Public Relations get's serious and other take aways from Davos

After 2 days at the Top Communications Conference in Davos it is clear that the Public Relations industry is willing to take itself (more) seriously.

With a hundred delegates from countries as far as India, Japan, Russia, Malaysia and the Middle East the conference was again a success in the way that it gave a great overview of how senior PR professionals see their function and industry evolve.

Some take aways which I have highlighted in my notes:

  • We're ready for the C-level function.

Although most delegates admit that we need better education and more management skills, most agreed that Public Relations needs to have a place on the board in any kind of organisation.

Being responsible for "ongoing relations with all constituents that can influence an organisation" gives us the legitimacy to influence top decisions.

We had some great examples where this is the case already. I very much appreciated the speech of Roma Balwani who was on my panel about the role of the Chief Communications Manager.

Roma is the Senior VP and Head of Corporate Communications at the Mahindra Group in India, one of the biggest organisation in the country and beyond.

She explained how her role evolved and how she's currently managing the global brand an reputation of the company. Support from the CEO, adding value to the vision and values of the organisation and being focused on return on investment where some of her key aspects with regards to her role.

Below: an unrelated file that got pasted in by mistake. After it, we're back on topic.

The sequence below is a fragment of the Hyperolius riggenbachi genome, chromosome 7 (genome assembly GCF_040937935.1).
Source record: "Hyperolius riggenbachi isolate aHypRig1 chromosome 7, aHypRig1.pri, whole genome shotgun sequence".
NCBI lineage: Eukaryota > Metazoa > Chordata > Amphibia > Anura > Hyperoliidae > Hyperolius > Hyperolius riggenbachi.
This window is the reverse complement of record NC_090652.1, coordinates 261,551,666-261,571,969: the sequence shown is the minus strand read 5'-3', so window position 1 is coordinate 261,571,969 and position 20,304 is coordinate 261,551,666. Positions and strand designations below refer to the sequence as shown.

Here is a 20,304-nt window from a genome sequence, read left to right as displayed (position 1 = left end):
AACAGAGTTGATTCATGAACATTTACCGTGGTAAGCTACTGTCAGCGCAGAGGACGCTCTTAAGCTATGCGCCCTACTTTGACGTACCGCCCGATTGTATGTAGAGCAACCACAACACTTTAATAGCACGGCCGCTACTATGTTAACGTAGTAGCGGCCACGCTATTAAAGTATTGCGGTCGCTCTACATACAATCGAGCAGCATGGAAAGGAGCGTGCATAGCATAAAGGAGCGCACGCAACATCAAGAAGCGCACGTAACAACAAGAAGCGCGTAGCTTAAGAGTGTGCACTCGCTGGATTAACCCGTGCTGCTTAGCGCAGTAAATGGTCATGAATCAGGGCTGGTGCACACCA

• We are ready to own internal and employee communications.

This was a very interesting debate where Paul Holmes, Founder and CEO of "The Holmes Report" and Nettie Buitelaar, CEO of Leiden Bio Science Park shared their views on the question who should "own" internal and employee communications.

Again here, while there were some nuances in the discussion, most of us present agreed that we can not have good external communications without fantastic, open and honest internal communications.

Employees will and are talking about the company they work for and by definition influence the image of the organisation. Therefore there should be no discrepancy between internal and external.

While some advocate the principle "all employees are doing PR" - there was a consensus on the need for a context in which this could happen. Overall, transparency and trust towards employees were mentioned as the key ingredients for strong overall PR.

  • We're still struggling with social media integration.

Maybe I am biased but I had the feeling that social media was again presented as "another channel" where clicks & likes played a too important role.

On two occasions I had the uneasy feeling that the Egyptian revolution was being hijacked by companies to create social media campaigns. One example was the Vodafone "Power to You" campaign.

I am glad that together with Gianni Catalfamo from Ketchum Pleon I was not the only one to feel this uneasiness.

Still on social media I was amazed to find out that reporters are still struggling with the intake of online sources and that FP7 projects from the EU are being set up to create "online monitoring and analysis tools" like Sync3.

As for my own part in the conference:

I promoted the Emergency 2.0 Wiki - a volunteer engagement with many others across the globe to create an open and free platform where all information is gathered on the topic of the use of social media for emergency management.

You are very much welcome to join our effort online. Below my presentation.



There were many other topics discussed as you can imagine.

I can not cover them all here but let me say I was amazed at the professionalism of all PR colleagues present and the will to engage in life changing and transparent communications for a better world.

It was great to meet up with like-minded colleagues from across the globe and am looking forward to next year.